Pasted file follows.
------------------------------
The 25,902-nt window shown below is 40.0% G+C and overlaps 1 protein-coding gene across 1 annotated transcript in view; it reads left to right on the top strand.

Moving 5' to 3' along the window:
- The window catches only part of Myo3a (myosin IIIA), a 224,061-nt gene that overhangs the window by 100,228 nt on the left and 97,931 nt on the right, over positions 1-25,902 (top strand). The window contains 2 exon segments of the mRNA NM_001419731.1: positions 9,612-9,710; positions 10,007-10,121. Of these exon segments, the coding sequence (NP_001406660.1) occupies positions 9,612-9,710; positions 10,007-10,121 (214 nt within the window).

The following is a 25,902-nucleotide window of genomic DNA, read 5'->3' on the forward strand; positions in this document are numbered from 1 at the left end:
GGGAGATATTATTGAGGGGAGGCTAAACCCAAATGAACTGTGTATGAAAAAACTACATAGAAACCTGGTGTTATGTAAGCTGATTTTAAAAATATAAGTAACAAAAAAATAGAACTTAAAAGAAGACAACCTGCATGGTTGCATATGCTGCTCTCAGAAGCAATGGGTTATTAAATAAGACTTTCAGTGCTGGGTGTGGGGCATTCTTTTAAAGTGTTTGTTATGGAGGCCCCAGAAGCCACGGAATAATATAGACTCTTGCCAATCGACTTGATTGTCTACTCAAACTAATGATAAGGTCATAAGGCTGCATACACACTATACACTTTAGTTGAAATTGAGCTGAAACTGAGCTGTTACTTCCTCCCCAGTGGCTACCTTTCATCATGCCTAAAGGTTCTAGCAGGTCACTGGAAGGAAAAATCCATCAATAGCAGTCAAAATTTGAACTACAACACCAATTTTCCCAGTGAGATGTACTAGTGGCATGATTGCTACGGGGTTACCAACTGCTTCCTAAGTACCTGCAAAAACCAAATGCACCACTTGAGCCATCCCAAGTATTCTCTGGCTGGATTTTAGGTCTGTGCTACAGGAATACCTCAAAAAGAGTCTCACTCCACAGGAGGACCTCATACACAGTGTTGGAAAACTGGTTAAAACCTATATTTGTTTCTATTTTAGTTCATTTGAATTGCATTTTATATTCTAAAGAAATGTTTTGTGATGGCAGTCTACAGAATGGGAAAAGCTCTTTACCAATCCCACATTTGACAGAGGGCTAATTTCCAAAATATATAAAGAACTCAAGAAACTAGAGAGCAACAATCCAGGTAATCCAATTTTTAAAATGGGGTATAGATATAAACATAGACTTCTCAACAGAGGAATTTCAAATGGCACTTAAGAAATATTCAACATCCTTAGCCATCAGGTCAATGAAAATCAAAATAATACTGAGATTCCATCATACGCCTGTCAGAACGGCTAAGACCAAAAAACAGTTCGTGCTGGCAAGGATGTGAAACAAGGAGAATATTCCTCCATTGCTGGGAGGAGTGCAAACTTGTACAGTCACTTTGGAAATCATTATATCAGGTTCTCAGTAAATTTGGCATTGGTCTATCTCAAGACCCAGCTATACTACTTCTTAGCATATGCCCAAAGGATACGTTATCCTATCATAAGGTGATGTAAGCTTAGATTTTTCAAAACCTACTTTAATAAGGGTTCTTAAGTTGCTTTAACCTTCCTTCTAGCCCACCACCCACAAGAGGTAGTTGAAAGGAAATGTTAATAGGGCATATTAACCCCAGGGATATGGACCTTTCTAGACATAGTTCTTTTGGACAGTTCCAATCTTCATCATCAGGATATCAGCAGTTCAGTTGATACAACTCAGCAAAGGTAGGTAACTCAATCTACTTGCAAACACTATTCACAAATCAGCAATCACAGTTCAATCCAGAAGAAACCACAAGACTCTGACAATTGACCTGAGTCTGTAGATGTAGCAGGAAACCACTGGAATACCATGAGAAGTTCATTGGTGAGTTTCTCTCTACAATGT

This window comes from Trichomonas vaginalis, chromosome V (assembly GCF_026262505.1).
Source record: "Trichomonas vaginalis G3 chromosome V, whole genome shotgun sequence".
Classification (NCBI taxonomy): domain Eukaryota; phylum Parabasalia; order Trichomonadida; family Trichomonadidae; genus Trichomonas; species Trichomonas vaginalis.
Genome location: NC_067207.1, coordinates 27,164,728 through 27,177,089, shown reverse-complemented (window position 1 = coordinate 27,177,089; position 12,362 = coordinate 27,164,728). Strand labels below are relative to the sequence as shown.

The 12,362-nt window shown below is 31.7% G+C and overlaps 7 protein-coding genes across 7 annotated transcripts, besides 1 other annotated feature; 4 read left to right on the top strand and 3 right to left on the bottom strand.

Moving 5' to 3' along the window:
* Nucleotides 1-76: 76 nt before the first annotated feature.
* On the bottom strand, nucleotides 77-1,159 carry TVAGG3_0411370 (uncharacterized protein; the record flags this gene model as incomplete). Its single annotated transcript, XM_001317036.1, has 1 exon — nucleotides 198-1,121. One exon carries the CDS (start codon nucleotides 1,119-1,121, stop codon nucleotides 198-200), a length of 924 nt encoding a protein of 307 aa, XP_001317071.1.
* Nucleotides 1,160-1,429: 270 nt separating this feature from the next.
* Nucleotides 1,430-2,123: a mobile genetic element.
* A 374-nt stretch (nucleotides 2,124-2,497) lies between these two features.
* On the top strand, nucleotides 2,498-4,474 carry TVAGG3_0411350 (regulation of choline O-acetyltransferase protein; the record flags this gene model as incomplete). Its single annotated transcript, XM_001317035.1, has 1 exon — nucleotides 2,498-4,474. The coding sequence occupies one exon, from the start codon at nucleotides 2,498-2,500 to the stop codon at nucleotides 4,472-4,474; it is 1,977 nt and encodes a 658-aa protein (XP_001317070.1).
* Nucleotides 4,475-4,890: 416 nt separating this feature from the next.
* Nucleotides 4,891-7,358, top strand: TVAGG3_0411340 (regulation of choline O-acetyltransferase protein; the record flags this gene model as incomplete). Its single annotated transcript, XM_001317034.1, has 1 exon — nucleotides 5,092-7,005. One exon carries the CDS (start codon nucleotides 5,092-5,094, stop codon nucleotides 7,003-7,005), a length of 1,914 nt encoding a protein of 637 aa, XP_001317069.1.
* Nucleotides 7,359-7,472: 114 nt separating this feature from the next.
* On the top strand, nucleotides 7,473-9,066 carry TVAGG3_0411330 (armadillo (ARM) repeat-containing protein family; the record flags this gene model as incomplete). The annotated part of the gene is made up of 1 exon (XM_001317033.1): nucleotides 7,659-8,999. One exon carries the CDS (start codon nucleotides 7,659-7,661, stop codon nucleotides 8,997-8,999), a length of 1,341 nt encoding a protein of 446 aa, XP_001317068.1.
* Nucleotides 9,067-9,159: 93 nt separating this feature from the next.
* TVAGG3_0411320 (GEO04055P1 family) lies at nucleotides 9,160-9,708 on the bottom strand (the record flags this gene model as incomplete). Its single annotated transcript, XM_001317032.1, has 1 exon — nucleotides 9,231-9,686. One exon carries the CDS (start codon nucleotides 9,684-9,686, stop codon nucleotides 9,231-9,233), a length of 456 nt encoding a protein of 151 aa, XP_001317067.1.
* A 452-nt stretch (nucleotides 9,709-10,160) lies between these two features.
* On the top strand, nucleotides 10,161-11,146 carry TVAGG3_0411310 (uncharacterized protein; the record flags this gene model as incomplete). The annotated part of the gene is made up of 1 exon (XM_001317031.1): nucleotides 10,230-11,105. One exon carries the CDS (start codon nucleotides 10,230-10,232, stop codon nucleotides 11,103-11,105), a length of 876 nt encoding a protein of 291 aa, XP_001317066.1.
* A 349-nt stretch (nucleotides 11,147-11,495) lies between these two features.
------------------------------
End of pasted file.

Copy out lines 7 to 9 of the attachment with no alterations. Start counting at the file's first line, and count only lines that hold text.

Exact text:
Source record: "Trichomonas vaginalis G3 chromosome V, whole genome shotgun sequence".
Classification (NCBI taxonomy): domain Eukaryota; phylum Parabasalia; order Trichomonadida; family Trichomonadidae; genus Trichomonas; species Trichomonas vaginalis.
Genome location: NC_067207.1, coordinates 27,164,728 through 27,177,089, shown reverse-complemented (window position 1 = coordinate 27,177,089; position 12,362 = coordinate 27,164,728). Strand labels below are relative to the sequence as shown.